Confirming a State Champion

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DougBidlack
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Re: Confirming a State Champion

Post by DougBidlack » Tue Nov 18, 2014 9:27 pm

Matt,

all the acorn measurements that I made were without the caps. Sorry I didn't specify that.

Doug

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Matt Markworth
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Re: Confirming a State Champion

Post by Matt Markworth » Tue Nov 18, 2014 9:50 pm

Doug,

No worries! Here they are without the caps.

Length x Diameter in mm

18 x 15
18 x 18
22 x 14
23 x 17
23 x 18
24 x 19

Matt

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Matt Markworth
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Re: Confirming a State Champion

Post by Matt Markworth » Fri Nov 21, 2014 10:41 pm

As a follow-up to the question about the soil, here is a further explanation from a local soil expert:
Typical acidic glacial till deposit on the till plains that we built our neighborhoods upon. This isn't natural Shumard Oak habitat according to the natural remnants of forest in Hamilton County I've studied. Typically Shumard Oak is limited to ph levels of 6.8+ associated with Chinquapin Oak, Sugar Maple, Bitternut, and Blue ash most commonly, and sometimes Bur Oak and Shellbark Hickory as well. There's a chance that Shumard Oak found a natural niche in acidic glacial till, but I'd lean towards that tree being planted there. This is Sugar Maple Beech climax habitat, with heavy oak, hickory, ash elements as sub-climax locally. Shumard seems out of place here, but this champion shows its adaptability if given a chance.
Matt

DwainSchroeder
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Re: Confirming a State Champion

Post by DwainSchroeder » Sun Nov 30, 2014 9:31 pm

I visited this tree a few years ago in the fall and collected some leaves and several acorns from the ground. I planted the acorns in a farm field that I am returning to a woods here at my home in northwest Ohio, and the seedlings are growing well. (It's a conservation project and I thought it would be good to mix up and perhaps improve the genetic pool a bit by planting a few trees with more southern roots - pun intended.)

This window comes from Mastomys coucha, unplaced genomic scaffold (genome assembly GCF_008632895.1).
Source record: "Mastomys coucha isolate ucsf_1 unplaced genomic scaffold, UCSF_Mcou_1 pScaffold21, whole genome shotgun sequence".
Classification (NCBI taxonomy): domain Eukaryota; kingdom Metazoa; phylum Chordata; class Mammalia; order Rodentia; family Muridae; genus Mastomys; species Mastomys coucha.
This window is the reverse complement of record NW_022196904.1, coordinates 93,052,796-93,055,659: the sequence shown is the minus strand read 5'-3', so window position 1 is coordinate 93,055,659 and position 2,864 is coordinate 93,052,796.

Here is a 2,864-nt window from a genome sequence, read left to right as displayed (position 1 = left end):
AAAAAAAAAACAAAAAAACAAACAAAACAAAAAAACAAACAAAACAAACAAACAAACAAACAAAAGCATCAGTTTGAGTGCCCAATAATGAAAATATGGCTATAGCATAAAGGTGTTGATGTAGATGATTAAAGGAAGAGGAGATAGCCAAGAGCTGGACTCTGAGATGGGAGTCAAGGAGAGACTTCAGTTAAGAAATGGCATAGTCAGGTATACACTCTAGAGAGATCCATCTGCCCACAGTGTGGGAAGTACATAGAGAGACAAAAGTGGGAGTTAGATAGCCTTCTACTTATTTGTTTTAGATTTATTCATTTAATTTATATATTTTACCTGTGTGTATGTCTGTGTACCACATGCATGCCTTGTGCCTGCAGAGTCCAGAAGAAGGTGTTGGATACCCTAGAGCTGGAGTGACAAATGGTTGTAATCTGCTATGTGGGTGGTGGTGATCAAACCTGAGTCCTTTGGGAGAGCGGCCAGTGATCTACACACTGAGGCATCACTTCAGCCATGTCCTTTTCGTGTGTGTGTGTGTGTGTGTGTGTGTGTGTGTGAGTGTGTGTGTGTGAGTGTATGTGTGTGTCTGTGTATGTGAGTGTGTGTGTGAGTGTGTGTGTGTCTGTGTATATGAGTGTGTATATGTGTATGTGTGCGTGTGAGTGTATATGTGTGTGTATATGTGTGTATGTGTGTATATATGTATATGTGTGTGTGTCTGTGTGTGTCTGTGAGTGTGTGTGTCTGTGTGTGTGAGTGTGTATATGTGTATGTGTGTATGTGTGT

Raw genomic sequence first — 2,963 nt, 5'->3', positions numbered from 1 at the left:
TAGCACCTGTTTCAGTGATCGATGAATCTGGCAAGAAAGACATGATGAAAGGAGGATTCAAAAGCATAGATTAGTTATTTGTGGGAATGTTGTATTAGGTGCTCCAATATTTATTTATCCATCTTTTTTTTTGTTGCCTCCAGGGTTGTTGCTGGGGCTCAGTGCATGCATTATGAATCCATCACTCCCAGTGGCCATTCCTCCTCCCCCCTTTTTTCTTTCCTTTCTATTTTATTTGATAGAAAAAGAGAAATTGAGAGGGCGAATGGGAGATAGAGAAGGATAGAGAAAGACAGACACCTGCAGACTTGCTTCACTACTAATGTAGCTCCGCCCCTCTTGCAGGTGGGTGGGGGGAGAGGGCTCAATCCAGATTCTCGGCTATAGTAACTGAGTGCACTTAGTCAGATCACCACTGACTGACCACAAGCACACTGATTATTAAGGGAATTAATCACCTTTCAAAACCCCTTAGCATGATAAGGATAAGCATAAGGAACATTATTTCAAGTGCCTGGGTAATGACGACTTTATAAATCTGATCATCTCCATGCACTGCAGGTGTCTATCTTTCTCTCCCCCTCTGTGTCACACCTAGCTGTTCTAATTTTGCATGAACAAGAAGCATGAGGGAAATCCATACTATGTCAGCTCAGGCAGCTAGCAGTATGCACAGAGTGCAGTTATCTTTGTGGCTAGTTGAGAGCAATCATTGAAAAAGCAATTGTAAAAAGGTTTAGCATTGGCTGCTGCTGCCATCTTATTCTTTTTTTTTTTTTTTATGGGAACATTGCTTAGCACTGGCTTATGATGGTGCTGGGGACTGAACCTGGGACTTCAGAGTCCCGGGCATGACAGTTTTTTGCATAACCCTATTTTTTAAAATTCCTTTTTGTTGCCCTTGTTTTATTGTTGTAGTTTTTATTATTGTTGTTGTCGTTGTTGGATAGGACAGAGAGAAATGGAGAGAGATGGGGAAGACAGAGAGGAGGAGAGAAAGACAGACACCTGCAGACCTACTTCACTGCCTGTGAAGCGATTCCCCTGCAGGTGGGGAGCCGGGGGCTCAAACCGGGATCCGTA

I heard some of the same speculation back then that the tree may be a Shumard or Scarlet or a cross. I used one of Lucy Braun's books to try to ID the tree by the leaves and acorns, and I likewise didn't see an obvious answer. For what it's worth, the offspring seedlings have leaves with shallow sinuses that rather resemble a straight red oak. The likely explanation is that it seems leaf sinuses on seedlings don't tend to be as deep as on mature trees. Another explanation is that the parent tree crossed back with nearby red oaks, but I don't think it's quite that simple.

I would speculate that this magnificent champion tree is a cross and is some intermediate form. I've read a lot of literature about oak hybrids and its a fascinating subject, but I don't claim to be anything but an amateur on the subject

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